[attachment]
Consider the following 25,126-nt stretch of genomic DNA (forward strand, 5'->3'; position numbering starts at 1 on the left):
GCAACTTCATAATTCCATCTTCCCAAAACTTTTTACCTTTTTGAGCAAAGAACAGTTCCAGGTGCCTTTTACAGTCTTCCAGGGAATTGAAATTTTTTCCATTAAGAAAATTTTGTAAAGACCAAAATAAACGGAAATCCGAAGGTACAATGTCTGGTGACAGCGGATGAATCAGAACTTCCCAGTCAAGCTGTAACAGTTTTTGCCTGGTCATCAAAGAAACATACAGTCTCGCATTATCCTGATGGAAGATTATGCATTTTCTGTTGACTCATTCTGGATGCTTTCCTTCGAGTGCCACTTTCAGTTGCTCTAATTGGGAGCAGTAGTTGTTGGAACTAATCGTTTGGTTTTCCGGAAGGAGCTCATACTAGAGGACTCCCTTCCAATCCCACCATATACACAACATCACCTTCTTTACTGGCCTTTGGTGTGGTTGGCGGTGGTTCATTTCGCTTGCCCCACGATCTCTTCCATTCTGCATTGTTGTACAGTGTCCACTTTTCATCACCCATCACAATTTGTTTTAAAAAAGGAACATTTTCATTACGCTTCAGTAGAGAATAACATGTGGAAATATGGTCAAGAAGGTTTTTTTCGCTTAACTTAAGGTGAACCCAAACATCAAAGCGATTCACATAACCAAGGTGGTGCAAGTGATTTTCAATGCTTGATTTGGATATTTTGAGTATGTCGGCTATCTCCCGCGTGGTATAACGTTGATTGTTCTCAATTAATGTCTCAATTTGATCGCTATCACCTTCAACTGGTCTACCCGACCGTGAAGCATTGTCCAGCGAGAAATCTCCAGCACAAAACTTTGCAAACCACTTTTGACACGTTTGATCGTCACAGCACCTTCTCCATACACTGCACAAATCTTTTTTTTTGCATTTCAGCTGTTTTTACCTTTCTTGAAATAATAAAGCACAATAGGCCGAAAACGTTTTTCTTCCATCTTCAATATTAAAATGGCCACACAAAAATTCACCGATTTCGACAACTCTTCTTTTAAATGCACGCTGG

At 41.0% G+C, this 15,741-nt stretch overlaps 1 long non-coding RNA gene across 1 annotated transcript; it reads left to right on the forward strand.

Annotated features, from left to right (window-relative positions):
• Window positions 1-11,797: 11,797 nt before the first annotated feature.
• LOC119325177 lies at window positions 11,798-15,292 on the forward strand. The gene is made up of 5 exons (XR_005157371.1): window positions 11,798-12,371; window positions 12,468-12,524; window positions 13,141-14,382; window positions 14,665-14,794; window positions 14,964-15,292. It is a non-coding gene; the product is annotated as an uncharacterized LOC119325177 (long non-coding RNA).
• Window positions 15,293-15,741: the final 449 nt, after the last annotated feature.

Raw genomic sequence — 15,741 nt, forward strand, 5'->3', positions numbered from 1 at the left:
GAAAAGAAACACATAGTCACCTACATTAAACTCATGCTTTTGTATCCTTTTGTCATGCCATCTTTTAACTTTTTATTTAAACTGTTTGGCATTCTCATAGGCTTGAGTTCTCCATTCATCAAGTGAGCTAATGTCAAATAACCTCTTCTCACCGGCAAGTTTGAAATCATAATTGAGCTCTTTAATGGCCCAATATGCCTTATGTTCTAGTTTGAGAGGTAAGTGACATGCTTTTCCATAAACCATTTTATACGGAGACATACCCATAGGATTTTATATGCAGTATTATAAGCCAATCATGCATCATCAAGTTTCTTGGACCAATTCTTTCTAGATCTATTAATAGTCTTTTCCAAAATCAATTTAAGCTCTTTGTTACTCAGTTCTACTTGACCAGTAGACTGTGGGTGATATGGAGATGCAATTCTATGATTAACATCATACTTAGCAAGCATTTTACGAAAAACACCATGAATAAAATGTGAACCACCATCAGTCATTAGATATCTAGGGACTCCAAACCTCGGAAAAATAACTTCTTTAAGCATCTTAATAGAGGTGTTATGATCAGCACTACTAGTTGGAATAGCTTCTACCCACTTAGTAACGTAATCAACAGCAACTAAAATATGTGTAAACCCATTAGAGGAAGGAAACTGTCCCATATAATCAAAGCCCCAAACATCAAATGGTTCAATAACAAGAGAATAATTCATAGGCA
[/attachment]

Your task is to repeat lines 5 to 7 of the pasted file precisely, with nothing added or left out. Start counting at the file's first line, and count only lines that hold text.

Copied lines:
• Window positions 1-11,797: 11,797 nt before the first annotated feature.
• LOC119325177 lies at window positions 11,798-15,292 on the forward strand. The gene is made up of 5 exons (XR_005157371.1): window positions 11,798-12,371; window positions 12,468-12,524; window positions 13,141-14,382; window positions 14,665-14,794; window positions 14,964-15,292. It is a non-coding gene; the product is annotated as an uncharacterized LOC119325177 (long non-coding RNA).
• Window positions 15,293-15,741: the final 449 nt, after the last annotated feature.